Cordocentesis Test for Diagnosing Fetal Abnormalities


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Cordocentesis, also referred to as Percutaneous Umbilical Cord Blood Sampling (PUBS) test, is a prenatal diagnostic test that can be used to determine whether there are any abnormalities present in a fetus. It consists of taking a sample of the fetus’s blood from the umbilical cord for further testing.

The test is typically performed after the 18th week of pregnancy and can test for certain genetic conditions, blood disorders, and various infections. If need be, the procedure can also be used to give medication to the fetus through the umbilical cord, as well as blood transfusions.

Cordocentesis isn’t being used as much as it has in the past because there are other prenatal diagnostic tests that can be used instead that are less risky to the fetus, like amniocentesis or chorionic villus sampling (CVS). If other tests aren’t yielding enough information, though, cordocentesis is still performed.


Between weeks 18–23, cordocentesis is usually done right in your provider’s office. After 24 weeks, it’s done in a hospital in case there are any complications that might require an emergency C-section. When it’s done in the hospital, you’re usually asked to fast after midnight in case surgery is necessary.

First, an ultrasound is done to locate where the umbilical cord inserts into the placenta. Using ultrasound guidance, a very thin needle is inserted through the abdomen and uterine wall into the umbilical cord to get the sample of blood. It is then sent to the lab and results typically take around 72 hours.

After the procedure, you and the fetus might be monitored for a bit and you might feel some light cramping. Your obstetrician or midwife may suggest bed rest for the rest of the day, but you will usually be able to resume your typical routine the next day.

If you notice anything out of the ordinary like vaginal bleeding or leaking fluid, or develop symptoms like a fever or chills, it’s important that you call your maternity care provider.


As with any procedure, cordocentesis does carry risks to both the mom and the fetus. While safe, it is considered an invasive procedure. According to the American Pregnancy Association, miscarriage is the main risk of cordocentesis, with one to two miscarriages for every 100 procedures. The procedure does have a higher risk of miscarriage than other prenatal diagnostic tests, which is why its popularity is declining.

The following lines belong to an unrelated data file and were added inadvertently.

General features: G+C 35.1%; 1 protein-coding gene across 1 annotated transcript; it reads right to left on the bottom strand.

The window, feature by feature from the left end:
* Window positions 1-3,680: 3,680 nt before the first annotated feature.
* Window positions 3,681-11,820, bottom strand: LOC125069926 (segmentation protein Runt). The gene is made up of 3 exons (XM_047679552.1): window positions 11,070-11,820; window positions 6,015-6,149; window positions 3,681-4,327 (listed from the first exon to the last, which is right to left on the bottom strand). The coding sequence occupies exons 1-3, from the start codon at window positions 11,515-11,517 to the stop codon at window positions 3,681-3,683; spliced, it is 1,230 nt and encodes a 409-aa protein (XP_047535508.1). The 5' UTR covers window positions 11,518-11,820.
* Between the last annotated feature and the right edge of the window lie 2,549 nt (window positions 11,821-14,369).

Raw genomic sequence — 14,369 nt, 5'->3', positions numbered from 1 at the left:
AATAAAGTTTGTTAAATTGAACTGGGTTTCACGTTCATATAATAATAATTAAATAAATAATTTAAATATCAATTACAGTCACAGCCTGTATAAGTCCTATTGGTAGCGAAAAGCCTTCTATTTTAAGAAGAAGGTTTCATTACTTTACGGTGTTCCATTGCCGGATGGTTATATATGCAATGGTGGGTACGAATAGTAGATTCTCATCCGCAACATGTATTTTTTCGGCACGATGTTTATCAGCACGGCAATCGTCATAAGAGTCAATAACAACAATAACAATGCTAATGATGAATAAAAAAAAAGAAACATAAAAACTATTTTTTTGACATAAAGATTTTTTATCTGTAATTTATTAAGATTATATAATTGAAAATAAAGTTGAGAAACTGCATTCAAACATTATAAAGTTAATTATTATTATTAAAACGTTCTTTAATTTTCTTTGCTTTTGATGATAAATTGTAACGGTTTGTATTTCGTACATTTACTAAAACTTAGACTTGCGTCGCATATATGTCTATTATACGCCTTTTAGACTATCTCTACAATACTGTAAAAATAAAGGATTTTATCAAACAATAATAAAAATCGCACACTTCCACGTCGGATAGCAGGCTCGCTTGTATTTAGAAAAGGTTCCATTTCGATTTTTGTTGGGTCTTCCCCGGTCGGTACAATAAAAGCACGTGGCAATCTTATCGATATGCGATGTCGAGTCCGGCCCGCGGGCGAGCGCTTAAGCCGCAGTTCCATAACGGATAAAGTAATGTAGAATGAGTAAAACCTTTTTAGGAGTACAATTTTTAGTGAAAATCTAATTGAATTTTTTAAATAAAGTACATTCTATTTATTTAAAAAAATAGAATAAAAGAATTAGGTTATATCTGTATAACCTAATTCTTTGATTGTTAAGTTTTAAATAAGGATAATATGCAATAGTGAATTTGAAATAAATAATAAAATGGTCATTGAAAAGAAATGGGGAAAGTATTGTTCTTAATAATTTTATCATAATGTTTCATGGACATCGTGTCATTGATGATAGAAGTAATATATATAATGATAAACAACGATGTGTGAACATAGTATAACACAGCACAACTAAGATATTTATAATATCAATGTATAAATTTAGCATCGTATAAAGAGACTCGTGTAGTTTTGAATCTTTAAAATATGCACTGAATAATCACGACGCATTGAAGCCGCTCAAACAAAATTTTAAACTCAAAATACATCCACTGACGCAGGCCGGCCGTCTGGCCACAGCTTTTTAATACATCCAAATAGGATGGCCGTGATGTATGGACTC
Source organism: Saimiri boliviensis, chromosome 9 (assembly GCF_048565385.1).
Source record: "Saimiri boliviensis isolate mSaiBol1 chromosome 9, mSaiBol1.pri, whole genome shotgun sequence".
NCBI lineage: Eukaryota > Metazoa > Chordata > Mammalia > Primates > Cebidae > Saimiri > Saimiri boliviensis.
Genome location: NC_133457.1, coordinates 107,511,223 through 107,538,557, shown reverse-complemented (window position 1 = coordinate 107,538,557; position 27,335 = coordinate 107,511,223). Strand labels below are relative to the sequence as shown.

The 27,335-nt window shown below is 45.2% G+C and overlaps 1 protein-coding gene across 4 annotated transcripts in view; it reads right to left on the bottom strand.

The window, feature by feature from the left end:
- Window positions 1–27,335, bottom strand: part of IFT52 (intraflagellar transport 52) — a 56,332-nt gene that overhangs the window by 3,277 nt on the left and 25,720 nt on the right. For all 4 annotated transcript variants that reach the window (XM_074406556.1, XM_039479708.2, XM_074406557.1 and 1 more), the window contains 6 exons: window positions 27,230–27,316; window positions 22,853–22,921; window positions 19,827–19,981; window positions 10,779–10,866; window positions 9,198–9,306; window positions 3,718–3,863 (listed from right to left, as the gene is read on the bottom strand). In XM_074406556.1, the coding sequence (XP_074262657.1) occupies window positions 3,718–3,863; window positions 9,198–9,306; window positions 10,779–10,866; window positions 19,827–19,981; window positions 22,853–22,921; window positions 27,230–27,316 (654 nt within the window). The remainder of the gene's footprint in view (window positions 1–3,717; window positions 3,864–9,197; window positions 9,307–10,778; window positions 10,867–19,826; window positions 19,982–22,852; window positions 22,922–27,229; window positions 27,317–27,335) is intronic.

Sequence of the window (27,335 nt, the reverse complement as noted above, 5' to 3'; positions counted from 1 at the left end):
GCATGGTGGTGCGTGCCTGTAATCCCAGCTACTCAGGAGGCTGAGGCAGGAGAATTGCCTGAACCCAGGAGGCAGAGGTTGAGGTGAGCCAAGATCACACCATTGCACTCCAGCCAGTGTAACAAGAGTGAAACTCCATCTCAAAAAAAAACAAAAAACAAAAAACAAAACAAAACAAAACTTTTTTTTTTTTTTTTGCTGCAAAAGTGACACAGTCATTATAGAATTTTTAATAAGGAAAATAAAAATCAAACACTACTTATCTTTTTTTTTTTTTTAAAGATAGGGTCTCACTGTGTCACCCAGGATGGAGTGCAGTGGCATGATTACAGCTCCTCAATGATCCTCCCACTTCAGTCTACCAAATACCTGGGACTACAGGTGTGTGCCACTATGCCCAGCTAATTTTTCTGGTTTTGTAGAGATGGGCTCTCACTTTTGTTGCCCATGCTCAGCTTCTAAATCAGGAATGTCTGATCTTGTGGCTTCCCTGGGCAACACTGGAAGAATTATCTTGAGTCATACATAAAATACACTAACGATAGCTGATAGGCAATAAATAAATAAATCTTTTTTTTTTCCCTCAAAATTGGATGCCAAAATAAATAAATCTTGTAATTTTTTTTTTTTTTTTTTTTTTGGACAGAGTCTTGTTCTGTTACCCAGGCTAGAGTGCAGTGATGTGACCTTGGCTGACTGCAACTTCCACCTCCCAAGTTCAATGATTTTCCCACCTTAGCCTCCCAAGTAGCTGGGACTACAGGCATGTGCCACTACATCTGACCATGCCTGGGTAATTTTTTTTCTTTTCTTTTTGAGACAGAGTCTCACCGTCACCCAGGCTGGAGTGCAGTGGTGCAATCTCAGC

Other possible risks of cordocentesis can include:

Before deciding to go through with the procedure, talk with your doctor about all of the possible risks and what this might mean for you. Depending on your medical situation, location of the placenta, the health of the fetus, and your medical history, your doctor will be able to discuss whether this is an appropriate procedure to undergo and what risks are most pertinent to you.


People decide to have cordocentesis performed for a variety of reasons, especially if the other prenatal diagnostic tests are unable to be done for any reason. Although the procedure cannot test for neural tube defects, it can detect chromosomal abnormalities, blood disorders, fetal malformations, fetal infection, and fetal anemia.

An important thing to remember is that though the test is able to detect any abnormalities or issues with a high degree of accuracy, the test does not measure the severity of these issues. Your maternity care provider, along with a genetics professional, can help you navigate any results you get, answer questions you might have, and provide you with all of the information and options available to you.

If you decide to have the procedure done, the results can help you start planning for a child with different needs, find support groups and resources, or start exploring medical treatments for your child. You might also choose not to have the procedure done, which is also a valid decision.

Cordocentesis can be a valuable prenatal diagnostic test when other tests are not able to be performed. As with any medical procedure, it does have its risks. If your provider mentions cordocentesis, talk with her about why the test is being recommended, the particular risks and benefits to you and your situation, and what other options are available to you.

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By Jaime R. Herndon, MS, MPH
Jaime Rochelle Herndon, MS, MPH, MFA, is a former writer for Verywell Family covering fertility, pregnancy, birth, and parenting.